No one in the South, young or old, wants to get into the discussion about what will realistically happen should the North collapse: China will immediately and militarily move in, take over at least down to the DMZ, and effectively absorb the North into the motherland. There is no way in hell China would allow a democratic Korea to sit on its border.
This guy is a monomaniacal Korean-American with little apparent experience of the reality of either North or South Korea. The poster is in fact the “author” and thus falls into the category of a “vanity” post.
And vanity is something this “Han/Joey703” has in abundance. He posts the most absurd positions and then argues endlessly with all comers never deviating from his North Korean derived line of crap.
I am of the opinion that one ought not to engage this guy on any level, it is a waste of time and effort and merely serves to feed his own illusions of relevance.
In fact, his posts ought to draw the attention of the moderator as a violation of the vanity post rules.
That was my take on it ,, unpolluted by western words for things they can only dream about in the north.
Of course North Koreans probably have 20 ways to say "eating dirt and bugs" that the South Koreans don't have.
that’s only for ice-skating. what’s interesting is South Korea’s usage of pronouncing Asian countries with the Korean pronounciation of American names.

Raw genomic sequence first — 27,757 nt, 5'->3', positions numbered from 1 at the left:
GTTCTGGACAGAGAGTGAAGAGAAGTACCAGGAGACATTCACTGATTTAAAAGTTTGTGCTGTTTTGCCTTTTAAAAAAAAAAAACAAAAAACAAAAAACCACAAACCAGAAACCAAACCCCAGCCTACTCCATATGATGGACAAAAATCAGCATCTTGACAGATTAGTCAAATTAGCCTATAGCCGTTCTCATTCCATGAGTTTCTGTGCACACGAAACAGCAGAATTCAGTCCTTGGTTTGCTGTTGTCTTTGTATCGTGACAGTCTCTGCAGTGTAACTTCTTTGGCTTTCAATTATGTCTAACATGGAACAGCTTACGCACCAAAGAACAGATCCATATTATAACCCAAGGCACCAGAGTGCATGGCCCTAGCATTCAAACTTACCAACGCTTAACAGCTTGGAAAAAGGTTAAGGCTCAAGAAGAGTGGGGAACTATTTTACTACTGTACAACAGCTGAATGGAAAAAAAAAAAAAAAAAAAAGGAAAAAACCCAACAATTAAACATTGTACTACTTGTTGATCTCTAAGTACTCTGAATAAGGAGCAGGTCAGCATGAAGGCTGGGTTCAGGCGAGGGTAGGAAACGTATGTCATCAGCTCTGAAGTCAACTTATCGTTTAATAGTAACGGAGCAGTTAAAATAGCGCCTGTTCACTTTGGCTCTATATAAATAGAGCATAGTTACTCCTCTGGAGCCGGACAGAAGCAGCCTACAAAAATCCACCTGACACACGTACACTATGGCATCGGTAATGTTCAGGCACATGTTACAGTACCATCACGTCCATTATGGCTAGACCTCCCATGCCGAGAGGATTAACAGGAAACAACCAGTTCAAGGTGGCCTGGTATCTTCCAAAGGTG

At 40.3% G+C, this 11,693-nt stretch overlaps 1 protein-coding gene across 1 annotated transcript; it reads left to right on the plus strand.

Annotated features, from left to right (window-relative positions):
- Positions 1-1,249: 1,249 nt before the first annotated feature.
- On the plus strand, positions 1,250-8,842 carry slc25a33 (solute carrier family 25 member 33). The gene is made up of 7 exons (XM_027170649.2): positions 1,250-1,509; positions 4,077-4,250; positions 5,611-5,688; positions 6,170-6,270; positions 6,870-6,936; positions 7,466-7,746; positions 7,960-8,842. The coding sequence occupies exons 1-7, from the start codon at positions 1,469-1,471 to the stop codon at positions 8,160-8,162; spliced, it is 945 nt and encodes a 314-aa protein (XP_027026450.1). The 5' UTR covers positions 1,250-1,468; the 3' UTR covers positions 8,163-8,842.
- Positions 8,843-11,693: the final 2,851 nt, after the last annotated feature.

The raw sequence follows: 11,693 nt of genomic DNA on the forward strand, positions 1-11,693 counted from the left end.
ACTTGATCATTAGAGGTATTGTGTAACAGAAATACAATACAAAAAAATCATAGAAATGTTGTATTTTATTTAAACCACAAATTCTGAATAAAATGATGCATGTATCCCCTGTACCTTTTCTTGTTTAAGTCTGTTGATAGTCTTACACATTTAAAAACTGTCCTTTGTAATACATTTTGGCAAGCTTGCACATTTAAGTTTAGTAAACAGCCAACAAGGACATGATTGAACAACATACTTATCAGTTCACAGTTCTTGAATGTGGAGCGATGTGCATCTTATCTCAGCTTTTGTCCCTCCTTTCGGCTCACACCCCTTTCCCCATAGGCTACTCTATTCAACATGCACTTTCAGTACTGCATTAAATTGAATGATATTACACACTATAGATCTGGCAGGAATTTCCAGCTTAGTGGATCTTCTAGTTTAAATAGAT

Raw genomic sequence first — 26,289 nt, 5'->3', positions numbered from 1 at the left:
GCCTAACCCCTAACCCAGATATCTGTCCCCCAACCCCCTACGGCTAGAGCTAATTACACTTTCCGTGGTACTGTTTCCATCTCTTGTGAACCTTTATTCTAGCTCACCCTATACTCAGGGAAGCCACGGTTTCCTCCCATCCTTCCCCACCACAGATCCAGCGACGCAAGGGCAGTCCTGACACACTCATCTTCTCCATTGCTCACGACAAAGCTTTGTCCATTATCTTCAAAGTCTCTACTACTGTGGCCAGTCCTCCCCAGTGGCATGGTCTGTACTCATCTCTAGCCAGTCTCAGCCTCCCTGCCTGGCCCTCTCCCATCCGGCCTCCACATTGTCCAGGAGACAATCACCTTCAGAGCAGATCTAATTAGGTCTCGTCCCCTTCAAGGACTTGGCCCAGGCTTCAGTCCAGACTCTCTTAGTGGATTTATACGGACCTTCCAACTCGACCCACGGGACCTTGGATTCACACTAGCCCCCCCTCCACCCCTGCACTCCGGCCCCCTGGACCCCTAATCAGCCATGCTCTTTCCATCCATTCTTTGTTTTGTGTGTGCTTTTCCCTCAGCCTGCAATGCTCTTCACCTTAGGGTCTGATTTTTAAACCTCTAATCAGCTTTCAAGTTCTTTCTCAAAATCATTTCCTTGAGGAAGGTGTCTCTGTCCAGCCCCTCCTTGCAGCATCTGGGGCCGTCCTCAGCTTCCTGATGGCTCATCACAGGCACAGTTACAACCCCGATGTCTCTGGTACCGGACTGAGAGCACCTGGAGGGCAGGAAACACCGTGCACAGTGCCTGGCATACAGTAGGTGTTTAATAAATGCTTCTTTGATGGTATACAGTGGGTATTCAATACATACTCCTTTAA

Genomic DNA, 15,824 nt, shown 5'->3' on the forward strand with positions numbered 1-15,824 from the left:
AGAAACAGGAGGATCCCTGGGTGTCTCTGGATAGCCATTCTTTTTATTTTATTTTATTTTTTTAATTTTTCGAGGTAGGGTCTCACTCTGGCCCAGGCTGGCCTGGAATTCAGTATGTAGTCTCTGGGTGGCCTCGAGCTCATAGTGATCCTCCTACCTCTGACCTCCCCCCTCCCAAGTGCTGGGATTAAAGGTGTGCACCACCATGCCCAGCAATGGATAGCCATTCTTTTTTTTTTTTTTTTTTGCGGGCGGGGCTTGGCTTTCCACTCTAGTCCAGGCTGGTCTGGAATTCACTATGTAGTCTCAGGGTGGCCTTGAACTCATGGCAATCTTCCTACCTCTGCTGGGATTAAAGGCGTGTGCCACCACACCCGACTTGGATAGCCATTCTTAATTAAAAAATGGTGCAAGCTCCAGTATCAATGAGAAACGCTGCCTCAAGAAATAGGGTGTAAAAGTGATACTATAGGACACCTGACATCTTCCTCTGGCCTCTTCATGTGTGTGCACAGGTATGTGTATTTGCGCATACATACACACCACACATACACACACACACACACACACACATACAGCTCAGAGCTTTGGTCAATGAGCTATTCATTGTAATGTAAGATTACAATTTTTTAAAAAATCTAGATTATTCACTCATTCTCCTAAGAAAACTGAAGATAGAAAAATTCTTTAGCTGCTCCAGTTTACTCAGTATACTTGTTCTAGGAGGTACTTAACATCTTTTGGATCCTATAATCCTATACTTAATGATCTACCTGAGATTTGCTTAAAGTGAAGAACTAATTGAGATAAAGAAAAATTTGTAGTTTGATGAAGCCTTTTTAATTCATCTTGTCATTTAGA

For example, before Vietnam was literally a Korean reading of the Chinese characters for Vietnam; now, I believe it’s a Korean reading of the English word Vietnam.
South Korea does not want North Korea to fail for now. The Sunshine Policy is Dead. People in the South do believe unification will come, but it’s just that they have are so convinced that war or collapse will not occur.
Heh, of course, China will not want a unified U.S. occupied Korean Peninsula. Does this mean this will not happen? This is 2010 and not 2100? The U.S.-ROK too also has a contingency plan (O-PLAN 5029, check globalsecurity.org).
Will the U.S. let North Korean generals sell nukes to the highest bidder? No way in hell. The U.S. would, I believe, fight a war to ensure that this will not happen.
Minor as it sounds, I think this is the kind of thing that Korea has to do in order to wean itself (and China) off the idea that Korea is part of the Chinese realm. That is, if Korea continues to be interested in remaining a sovereign state.
Heh, I don’t know if that was meant to be deliberately provocative or not. I’m of the position that losing Chinese loan words is a bad thing. But, I’m a bit confused as to what you mean in the Chinese realm.
Korea won’t be part of the Chinese realm — I’m not sure what you mean by this, Korea was never a part of China (unlike Vietnam) and Korea is one of the few places where you don’t have an ethnic Chinese places in East Asia (Japan is the other).
But, yes, there’s no way Korea will be part of the Chinese realm. Unification will only bring either (1) continued U.S. troops or (2) a unified and nuclear Korea... I don’t think the PRC would want either one ...
minus the four Han commanderies that never really controlled the peninsula. A liberal interpretation would put a quarter of the peninsula under “Han” Chinese control — some 2,000 years ago (Lolang gave out in 313 i believe)...